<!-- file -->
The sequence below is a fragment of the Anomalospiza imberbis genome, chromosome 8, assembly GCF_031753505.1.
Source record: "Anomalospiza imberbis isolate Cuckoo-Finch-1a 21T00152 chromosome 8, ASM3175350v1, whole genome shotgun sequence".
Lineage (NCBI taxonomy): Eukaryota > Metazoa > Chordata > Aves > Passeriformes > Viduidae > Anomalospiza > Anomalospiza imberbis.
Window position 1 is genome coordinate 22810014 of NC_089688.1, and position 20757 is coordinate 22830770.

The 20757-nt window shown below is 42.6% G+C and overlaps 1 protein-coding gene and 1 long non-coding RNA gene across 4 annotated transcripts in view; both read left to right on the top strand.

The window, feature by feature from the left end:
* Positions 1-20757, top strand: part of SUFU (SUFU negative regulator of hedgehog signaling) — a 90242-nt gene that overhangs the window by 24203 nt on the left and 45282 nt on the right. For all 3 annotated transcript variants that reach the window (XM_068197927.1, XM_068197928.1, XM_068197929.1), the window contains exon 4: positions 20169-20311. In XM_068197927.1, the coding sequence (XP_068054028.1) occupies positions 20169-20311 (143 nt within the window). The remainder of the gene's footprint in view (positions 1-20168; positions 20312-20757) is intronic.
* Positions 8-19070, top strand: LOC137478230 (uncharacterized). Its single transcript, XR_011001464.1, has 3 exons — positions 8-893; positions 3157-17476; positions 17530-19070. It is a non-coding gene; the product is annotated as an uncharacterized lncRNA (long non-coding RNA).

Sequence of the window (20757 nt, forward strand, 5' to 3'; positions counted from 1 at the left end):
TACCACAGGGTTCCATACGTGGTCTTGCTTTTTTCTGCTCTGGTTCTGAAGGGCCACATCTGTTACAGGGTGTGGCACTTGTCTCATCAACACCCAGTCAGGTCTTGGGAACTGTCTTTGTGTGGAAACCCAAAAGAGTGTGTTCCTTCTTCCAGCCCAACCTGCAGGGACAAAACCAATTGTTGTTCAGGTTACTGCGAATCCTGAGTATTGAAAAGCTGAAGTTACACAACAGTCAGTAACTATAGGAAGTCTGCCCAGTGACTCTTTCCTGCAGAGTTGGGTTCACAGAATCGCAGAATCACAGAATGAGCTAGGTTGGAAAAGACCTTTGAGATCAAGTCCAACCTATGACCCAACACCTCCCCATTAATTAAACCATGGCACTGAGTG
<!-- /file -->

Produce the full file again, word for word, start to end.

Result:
The sequence below is a fragment of the Anomalospiza imberbis genome, chromosome 8, assembly GCF_031753505.1.
Source record: "Anomalospiza imberbis isolate Cuckoo-Finch-1a 21T00152 chromosome 8, ASM3175350v1, whole genome shotgun sequence".
Lineage (NCBI taxonomy): Eukaryota > Metazoa > Chordata > Aves > Passeriformes > Viduidae > Anomalospiza > Anomalospiza imberbis.
Window position 1 is genome coordinate 22810014 of NC_089688.1, and position 20757 is coordinate 22830770.

The 20757-nt window shown below is 42.6% G+C and overlaps 1 protein-coding gene and 1 long non-coding RNA gene across 4 annotated transcripts in view; both read left to right on the top strand.

The window, feature by feature from the left end:
* Positions 1-20757, top strand: part of SUFU (SUFU negative regulator of hedgehog signaling) — a 90242-nt gene that overhangs the window by 24203 nt on the left and 45282 nt on the right. For all 3 annotated transcript variants that reach the window (XM_068197927.1, XM_068197928.1, XM_068197929.1), the window contains exon 4: positions 20169-20311. In XM_068197927.1, the coding sequence (XP_068054028.1) occupies positions 20169-20311 (143 nt within the window). The remainder of the gene's footprint in view (positions 1-20168; positions 20312-20757) is intronic.
* Positions 8-19070, top strand: LOC137478230 (uncharacterized). Its single transcript, XR_011001464.1, has 3 exons — positions 8-893; positions 3157-17476; positions 17530-19070. It is a non-coding gene; the product is annotated as an uncharacterized lncRNA (long non-coding RNA).

Sequence of the window (20757 nt, forward strand, 5' to 3'; positions counted from 1 at the left end):
TACCACAGGGTTCCATACGTGGTCTTGCTTTTTTCTGCTCTGGTTCTGAAGGGCCACATCTGTTACAGGGTGTGGCACTTGTCTCATCAACACCCAGTCAGGTCTTGGGAACTGTCTTTGTGTGGAAACCCAAAAGAGTGTGTTCCTTCTTCCAGCCCAACCTGCAGGGACAAAACCAATTGTTGTTCAGGTTACTGCGAATCCTGAGTATTGAAAAGCTGAAGTTACACAACAGTCAGTAACTATAGGAAGTCTGCCCAGTGACTCTTTCCTGCAGAGTTGGGTTCACAGAATCGCAGAATCACAGAATGAGCTAGGTTGGAAAAGACCTTTGAGATCAAGTCCAACCTATGACCCAACACCTCCCCATTAATTAAACCATGGCACTGAGTG